Local and national efforts are continuing to commemorate the 50th anniversary of the Vietnam War, an effort that will last until 2025, 50 years after the war ended with the fall of Saigon in 1975.
Much of the local effort — spearheaded by Central Texas Area Veterans Advisory Committee and other veterans groups — has revolved around commemoration coins being sold by the committee.
The military-style coins, selling for $10 each, will go to fund events and programs that will commemorate the war.
About 1,700 coins have sold, said Marty Martinez, the secretary for the committee and a Vietnam veteran.
“We still have coins available,” said Martinez, adding about 1,200 coins are still available.
The coin features an outline of North and South Vietnam, along with an image of the green, yellow and red Vietnam Service Ribbon earned by troops who fought in the war. On the flip side, the emblems of the military branches surround an outline of Texas, and the words “All gave some, some gave all” are seen near the edge.
The coins can be purchased at the Harker Heights Chamber of Commerce, 552 E. Farm-to-Market 2410 in Harker Heights, the Veterans of Foreign Wars Post 9192, 301 Wolf St. in Killeen and the 1st Cavalry Division Museum at Fort Hood, Martinez said.
For more information on the coins, or to order directly from Martinez, call him at 254-338-6722.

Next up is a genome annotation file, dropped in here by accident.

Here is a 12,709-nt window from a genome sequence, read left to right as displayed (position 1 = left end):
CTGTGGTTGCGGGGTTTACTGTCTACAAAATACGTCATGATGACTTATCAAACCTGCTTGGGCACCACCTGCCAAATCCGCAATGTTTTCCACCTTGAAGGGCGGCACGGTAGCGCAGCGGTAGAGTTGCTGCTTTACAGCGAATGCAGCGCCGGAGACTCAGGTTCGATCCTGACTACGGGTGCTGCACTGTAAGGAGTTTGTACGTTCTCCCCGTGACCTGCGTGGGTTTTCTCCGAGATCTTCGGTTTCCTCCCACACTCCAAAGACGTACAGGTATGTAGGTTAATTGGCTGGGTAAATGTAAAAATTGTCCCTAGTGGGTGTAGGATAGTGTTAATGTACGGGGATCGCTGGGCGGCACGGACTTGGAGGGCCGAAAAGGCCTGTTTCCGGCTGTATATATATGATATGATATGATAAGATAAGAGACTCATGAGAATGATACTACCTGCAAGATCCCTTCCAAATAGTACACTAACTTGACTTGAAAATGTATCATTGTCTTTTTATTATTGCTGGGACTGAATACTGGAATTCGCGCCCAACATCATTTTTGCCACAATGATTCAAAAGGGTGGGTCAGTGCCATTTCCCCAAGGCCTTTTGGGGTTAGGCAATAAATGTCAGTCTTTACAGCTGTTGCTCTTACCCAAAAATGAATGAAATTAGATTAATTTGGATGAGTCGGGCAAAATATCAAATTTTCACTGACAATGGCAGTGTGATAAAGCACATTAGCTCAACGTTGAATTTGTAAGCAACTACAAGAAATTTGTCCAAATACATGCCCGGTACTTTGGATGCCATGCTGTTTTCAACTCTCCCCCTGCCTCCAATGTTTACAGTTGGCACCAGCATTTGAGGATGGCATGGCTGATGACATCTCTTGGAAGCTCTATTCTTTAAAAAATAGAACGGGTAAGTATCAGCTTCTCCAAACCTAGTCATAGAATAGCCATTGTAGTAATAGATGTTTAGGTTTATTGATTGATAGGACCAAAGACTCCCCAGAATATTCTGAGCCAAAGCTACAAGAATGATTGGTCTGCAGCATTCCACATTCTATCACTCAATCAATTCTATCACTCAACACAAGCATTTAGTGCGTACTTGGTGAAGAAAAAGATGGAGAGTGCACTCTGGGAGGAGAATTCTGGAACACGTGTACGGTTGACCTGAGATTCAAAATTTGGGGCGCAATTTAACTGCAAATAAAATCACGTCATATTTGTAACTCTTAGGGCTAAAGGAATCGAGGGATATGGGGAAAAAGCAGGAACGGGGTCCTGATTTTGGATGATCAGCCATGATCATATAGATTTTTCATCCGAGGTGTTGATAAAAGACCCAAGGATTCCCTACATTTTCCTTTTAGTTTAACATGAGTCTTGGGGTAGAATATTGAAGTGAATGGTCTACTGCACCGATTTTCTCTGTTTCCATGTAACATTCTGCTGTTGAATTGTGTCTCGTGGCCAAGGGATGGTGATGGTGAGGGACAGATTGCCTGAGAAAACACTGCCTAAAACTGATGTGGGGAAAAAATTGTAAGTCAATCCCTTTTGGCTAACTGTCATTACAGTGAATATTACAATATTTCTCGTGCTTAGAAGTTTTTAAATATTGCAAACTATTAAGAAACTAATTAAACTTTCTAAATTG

Local events being planned to honor Vietnam veterans include the Veterans Day parade in Killeen; a free dinner at Fort Hood for Vietnam veterans on the Saturday before Veterans Day; and the establishment of a new monument at the Central Texas State Veterans Cemetery in Killeen.
The secretary of defense chose 2015-2017 for organizations and individuals to register, assist and participate in the 50th anniversary with support from the national level and to become an official partner with the national effort, officials said.
On the national level, the commemorative program is accepting applications from organizations that want to be an official partner.
“Commemorative Partners must commit to conduct at least two events each year during the period of 2015 - 2017 that will recognize, thank and honor our Vietnam veterans and their families,” according to the commemoration website,
The national program has also enlisted the help of longtime war journalist Joe Galloway, who covered 1st Cavalry Division’s Battle of the Ia Drang Valley in 1965. Galloway was at Fort Hood earlier this summer recording oral histories of Vietnam War veterans and is doing the same thing around the nation. Those oral histories will eventually become videos avaible for view on the commemoration’s website.